Report on Guagua Pichincha (Ecuador) — September 1988
Scientific Event Alert Network Bulletin, vol. 13, no. 9 (September 1988)
Managing Editor: Lindsay McClelland.
Guagua Pichincha (Ecuador) Increased seismicity; fumarolic activity slightly stronger
Please cite this report as:
Global Volcanism Program, 1988. Report on Guagua Pichincha (Ecuador). In: McClelland, L. (ed.), Scientific Event Alert Network Bulletin, 13:9. Smithsonian Institution. https://doi.org/10.5479/si.GVP.SEAN198809-352020.
0.171°S, 78.598°W; summit elev. 4784 m
All times are local (unless otherwise noted)
Local seismicity has increased substantially since mid-April, accompanied by minor changes in the summit crater's fumarole field. Seismicity gradually built from background levels of 5-10/month to >200/month by August, and was continuing in early October. August and September events were centered at 4-9 km depth (most 7-9 km) near and N of the S caldera wall. In late September and early October seismicity migrated N toward the modern vent and upward, with some foci as shallow as 1.5 km. All were A-type shocks. Magnitudes of the largest events reached 3-3.5 and a few were felt in . . . Quito . . . . Early October data from tilt stations and EDM lines showed no deformation above noise levels since the last measurements in 1987. Geologists climbed the volcano on 8 October and noted more vigorous activity at existing fumaroles, plus new vents, an expansion in the size of the fumarole field, and recently killed vegetation.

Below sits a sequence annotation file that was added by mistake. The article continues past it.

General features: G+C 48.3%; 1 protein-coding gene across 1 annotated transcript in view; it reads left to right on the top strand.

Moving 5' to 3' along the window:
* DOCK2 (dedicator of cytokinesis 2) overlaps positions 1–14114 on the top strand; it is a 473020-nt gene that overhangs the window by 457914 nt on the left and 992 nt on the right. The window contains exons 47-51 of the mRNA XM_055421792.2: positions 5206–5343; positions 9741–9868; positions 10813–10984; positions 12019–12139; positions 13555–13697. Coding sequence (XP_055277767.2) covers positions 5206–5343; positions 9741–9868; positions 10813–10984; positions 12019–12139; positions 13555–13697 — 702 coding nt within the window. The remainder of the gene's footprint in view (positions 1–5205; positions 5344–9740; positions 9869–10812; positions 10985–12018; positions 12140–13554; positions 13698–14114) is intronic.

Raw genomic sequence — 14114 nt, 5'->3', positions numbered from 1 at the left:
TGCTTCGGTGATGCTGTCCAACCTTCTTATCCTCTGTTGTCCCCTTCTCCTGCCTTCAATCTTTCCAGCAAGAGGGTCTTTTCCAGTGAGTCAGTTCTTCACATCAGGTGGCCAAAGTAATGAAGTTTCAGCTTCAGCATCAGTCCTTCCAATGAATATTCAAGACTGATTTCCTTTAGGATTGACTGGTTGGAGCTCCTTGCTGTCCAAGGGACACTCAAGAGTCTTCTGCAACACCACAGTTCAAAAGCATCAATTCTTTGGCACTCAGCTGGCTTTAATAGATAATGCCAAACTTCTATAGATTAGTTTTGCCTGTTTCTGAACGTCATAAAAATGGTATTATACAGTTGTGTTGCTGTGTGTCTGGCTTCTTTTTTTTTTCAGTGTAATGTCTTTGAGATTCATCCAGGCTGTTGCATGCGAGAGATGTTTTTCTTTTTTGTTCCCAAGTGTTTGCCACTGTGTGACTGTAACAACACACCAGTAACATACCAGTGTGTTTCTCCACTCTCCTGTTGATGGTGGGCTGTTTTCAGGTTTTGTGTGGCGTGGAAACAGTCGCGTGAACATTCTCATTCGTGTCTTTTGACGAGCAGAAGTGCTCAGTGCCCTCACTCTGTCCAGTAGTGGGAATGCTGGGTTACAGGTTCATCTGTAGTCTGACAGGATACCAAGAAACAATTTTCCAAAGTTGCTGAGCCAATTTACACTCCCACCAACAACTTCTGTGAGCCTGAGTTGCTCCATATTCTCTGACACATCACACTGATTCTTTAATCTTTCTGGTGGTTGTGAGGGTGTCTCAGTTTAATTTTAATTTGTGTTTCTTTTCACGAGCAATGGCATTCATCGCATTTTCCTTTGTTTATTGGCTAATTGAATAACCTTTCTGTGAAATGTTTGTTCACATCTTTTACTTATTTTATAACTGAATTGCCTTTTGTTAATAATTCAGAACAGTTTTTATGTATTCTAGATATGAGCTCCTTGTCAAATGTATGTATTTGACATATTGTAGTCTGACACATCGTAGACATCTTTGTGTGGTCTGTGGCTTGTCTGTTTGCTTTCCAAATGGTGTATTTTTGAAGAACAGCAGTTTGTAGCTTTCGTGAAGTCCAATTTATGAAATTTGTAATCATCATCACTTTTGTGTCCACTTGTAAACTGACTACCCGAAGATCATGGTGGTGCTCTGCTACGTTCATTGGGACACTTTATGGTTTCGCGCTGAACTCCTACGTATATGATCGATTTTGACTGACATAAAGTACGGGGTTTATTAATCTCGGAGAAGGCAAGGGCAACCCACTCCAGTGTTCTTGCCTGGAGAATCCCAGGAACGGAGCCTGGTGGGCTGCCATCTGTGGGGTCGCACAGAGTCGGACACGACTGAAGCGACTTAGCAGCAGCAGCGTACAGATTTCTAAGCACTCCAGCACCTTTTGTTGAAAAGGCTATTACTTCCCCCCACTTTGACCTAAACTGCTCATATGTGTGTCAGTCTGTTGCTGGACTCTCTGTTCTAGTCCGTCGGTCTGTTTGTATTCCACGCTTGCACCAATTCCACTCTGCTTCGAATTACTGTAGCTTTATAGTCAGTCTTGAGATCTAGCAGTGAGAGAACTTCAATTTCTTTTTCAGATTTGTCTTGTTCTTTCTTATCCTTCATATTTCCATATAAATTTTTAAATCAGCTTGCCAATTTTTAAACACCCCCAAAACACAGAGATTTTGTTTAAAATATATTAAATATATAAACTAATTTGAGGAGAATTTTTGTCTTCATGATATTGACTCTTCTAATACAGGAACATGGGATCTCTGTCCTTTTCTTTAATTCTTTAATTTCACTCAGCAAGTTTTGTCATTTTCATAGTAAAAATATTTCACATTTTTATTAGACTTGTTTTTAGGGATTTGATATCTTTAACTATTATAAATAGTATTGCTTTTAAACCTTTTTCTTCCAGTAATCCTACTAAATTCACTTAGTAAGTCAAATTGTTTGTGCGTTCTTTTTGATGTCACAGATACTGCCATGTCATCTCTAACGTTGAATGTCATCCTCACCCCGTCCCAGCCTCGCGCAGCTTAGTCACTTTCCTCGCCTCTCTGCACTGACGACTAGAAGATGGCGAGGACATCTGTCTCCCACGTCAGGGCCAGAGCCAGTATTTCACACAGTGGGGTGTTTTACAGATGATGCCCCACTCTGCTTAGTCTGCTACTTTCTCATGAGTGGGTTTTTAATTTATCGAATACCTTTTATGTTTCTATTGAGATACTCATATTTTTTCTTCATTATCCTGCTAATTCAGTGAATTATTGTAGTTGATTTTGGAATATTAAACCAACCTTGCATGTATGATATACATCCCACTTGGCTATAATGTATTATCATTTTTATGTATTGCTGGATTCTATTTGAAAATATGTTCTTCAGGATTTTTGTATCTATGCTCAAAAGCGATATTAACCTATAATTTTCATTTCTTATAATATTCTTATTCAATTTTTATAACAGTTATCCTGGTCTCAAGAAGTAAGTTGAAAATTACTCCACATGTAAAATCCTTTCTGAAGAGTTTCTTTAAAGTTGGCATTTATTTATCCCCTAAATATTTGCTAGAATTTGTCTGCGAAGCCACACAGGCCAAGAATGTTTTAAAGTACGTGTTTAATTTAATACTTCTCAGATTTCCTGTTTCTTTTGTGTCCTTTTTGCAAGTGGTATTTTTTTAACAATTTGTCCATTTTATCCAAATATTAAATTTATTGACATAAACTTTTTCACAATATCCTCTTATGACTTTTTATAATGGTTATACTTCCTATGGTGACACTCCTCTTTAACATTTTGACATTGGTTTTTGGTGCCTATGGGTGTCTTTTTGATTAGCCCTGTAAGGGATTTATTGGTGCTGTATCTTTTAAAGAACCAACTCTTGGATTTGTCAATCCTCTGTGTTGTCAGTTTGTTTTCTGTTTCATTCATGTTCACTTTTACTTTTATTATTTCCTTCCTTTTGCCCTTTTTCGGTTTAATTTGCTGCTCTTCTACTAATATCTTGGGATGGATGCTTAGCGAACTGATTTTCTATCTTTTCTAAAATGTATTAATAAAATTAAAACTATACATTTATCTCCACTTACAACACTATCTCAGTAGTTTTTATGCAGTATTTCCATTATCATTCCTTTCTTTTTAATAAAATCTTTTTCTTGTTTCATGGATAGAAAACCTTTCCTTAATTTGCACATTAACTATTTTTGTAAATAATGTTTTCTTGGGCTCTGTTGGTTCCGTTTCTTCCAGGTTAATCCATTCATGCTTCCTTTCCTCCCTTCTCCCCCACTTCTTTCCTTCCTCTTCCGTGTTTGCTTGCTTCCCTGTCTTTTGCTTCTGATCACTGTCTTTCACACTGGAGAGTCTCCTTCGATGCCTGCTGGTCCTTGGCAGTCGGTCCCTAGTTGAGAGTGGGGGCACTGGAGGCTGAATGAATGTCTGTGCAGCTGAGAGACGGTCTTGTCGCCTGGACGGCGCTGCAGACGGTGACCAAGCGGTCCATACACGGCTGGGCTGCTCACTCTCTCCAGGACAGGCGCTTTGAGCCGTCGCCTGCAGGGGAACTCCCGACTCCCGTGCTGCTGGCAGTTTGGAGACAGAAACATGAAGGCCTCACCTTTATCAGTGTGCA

Geologic Background. Guagua Pichincha and the older Pleistocene Rucu Pichincha stratovolcanoes form a broad volcanic massif that rises immediately to the W of Ecuador's capital city, Quito. A lava dome is located at the head of a 6-km-wide breached caldera that formed during a late-Pleistocene slope failure ~50,000 years ago. Subsequent late-Pleistocene and Holocene eruptions from the central vent in the breached caldera consisted of explosive activity with pyroclastic flows accompanied by periodic growth and destruction of the central lava dome. One of Ecuador's most active volcanoes, it is the site of many minor eruptions since the beginning of the Spanish era. The largest historical eruption took place in 1660, when ash fell over a 1000 km radius, accumulating to 30 cm depth in Quito. Pyroclastic flows and surges also occurred, primarily to then W, and affected agricultural activity, causing great economic losses.
Information Contacts: M. Hall and H. Yépez, Instituto Geofísico de la Escuela Politécnica Nacional; N. Banks and J. Ewert, USGS.